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By MELANIE DOUGHERTY THOMAS, Managing Director, INFORM---
No company wants to find itself managing a crisis, but many organizations find themselves in that mode every day. Recent examples have ranged from massive data breaches and cyberattacks—most notably the Sony® hack - to product recalls and Congressional investigations, to the specter of a deadly Ebola pandemic. How a company handles a crisis and how it communicates with customers, employees, partners, shareholders, regulators and the news media can mean the difference between an unfortunate but contained event and one that leaves years of litigation, punishing fines and a damaged reputation in its wake.
At Inform (InformTheAgency.com), 2014—dubbed by many “the year of the breach”—began with the usual types of clients: start-up companies in need of branding, PR support for occasional litigation matters, new business-line launches, and one or two data breaches and crisis-planning engagements. But, as the year progressed, our data-privacy practice exploded. A deluge of high-profile data breaches and cyberattacks over the previous year has put the practice of crisis communications and crisis management on the front burner for every executive team and board of directors.
The business enterprise, however, was still slow to recognize the increasing likelihood of a data breach or cyberattack event, even with companies like JPMorgan Chase, Staples and Home Depot falling victim.
Then Sony was hit and everything changed. Who could have expected the Sony cyberattack would shine a light on the treacherous waters of corporate security and the lack of crisis preparedness in our companies?
The relentless attack on Sony, in my view, is quite simply corporate terrorism complete with extortion, blackmail and infrastructure destruction. It’s shining a light on a new era in global business where politics, the fight for commerce and ideology are playing out in what some commentators are calling a cybersecurity world war. Whether classified as a cyberwar or simply corporate vandalism, the nature of today’s data breaches and cyberattacks are extremely complex matters that can cripple a company. These are issues that should be followed very closely by every general counsel in this country. In fact, the complex and increasingly litigious nature of the crises hitting corporations are forcing general counsels to act not just as executer of the law, but chief crisis manager.
Today’s general counsel has the unenviable position of having to steer his or her company through increasingly complex matters—the likes of which have never been seen before. When my father, Tom Dougherty, was GC of Metromedia well over 40 years ago, he was charged with, among other things, corporate contracts, licensing, regulatory oversight, mergers and acquisitions, policies and procedures, employee relations and the occasional lack of judgment by an on-air personality. He was a crisis manager to be sure. However, today’s general counsels are faced with an often nameless, certainly faceless, foe in the form of a cyberattacker, the inside threat of a rogue employee or privacy event due to employee or contractor error, in addition to their “usual” duties. And all too often, they are not adequately prepared to face these new threats alone.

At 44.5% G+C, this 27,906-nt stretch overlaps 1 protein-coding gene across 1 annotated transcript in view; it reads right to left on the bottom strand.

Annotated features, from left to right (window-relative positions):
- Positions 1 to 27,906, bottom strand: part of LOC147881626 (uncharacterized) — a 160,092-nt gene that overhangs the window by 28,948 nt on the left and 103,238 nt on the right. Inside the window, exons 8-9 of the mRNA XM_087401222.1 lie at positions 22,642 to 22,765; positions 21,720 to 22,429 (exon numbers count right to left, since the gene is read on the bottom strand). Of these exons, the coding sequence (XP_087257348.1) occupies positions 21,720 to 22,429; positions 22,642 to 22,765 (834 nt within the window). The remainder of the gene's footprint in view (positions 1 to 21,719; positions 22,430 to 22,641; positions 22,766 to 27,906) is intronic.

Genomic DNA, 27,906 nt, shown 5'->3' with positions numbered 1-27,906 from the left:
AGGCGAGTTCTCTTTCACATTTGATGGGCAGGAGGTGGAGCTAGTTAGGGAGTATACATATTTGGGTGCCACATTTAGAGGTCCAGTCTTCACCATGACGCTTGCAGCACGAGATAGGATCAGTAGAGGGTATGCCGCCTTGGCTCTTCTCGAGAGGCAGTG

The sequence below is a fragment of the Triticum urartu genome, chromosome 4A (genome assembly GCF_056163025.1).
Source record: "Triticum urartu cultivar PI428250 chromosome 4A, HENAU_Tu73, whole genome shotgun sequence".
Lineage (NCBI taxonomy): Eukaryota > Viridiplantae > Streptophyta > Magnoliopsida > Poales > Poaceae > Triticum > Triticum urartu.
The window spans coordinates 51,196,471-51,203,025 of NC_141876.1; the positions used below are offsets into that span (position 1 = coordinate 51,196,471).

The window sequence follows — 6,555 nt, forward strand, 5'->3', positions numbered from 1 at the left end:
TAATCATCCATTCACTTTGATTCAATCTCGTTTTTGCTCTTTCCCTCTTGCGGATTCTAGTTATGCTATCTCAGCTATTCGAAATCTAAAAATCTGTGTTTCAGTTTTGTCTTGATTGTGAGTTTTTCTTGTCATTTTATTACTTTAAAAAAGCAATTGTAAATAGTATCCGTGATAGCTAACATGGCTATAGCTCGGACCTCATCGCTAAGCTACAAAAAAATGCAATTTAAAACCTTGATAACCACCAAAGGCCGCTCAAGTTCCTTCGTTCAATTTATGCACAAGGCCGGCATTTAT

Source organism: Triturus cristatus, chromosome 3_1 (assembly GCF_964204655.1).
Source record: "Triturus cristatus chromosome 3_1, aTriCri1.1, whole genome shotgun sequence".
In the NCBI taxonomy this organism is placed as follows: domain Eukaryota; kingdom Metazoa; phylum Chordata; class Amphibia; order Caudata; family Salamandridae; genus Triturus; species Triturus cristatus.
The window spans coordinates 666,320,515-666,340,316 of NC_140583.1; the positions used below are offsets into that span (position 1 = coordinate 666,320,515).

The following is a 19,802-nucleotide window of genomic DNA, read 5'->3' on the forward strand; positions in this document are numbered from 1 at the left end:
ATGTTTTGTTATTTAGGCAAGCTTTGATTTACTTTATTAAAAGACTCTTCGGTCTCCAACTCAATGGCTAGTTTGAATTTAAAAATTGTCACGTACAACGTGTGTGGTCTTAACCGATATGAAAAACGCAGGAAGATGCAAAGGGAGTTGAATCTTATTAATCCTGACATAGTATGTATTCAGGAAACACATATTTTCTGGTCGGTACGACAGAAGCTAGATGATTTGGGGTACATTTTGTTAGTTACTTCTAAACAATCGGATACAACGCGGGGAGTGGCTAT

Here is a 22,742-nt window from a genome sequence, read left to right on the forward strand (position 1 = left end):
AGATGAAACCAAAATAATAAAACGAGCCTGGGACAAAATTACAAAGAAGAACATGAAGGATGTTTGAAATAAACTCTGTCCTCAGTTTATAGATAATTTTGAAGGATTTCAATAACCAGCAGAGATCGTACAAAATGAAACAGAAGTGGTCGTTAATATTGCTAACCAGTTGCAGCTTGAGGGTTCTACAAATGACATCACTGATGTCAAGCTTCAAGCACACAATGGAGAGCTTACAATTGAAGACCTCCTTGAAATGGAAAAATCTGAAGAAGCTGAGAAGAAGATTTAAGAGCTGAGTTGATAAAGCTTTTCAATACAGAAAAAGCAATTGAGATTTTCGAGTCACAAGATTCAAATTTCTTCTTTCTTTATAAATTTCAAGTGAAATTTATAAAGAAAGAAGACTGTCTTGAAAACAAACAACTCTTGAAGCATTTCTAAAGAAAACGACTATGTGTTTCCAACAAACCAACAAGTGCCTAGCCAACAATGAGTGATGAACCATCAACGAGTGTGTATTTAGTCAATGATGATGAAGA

When a crisis hits an organization, an employee or supervisor usually contacts the human resources department, who will either manage the situation alone or in partnership with (or oversight by) the general counsel’s office. Data breaches and cyberattacks have challenged this protocol. Very often, someone outside the organization, such as FBI agents, Secret Service special agents, local law enforcement, banking officials or even journalist Brian Krebs, will raise the alert that there has been unusual activity involving payment cards or customer PII (personally identifiable information). IT is then asked to trace the activity. At some point, the IT team lead will usually acknowledge that systems have been breached. A forensics firm is called in to identify where the vulnerabilities lie and begin the investigation into what information, if any, has been exfiltrated from the system. This is the point when a company realizes they are in crisis. All too often, there is no crisis-response plan, and no crisis manager, and chaos abounds. Reporting, notification, internal communications and public relations responses are often mishandled, as was the case with one large retail breach this past year, leading to management dismissals, a plummeting stock price and earnings, terrible press and now multiple class-action lawsuits.
In the case of a very different, albeit equally devastating crisis like the Ebola epidemic at Texas Health Presbyterian Hospital in Dallas, an apparent lack of crisis preparedness drove chaos both within the hospital and throughout the country. Little or no communication seemed to come from hospital management for several days when a statement finally was issued. During an infectious and deadly disease outbreak rapid communication is critical to containing public fear.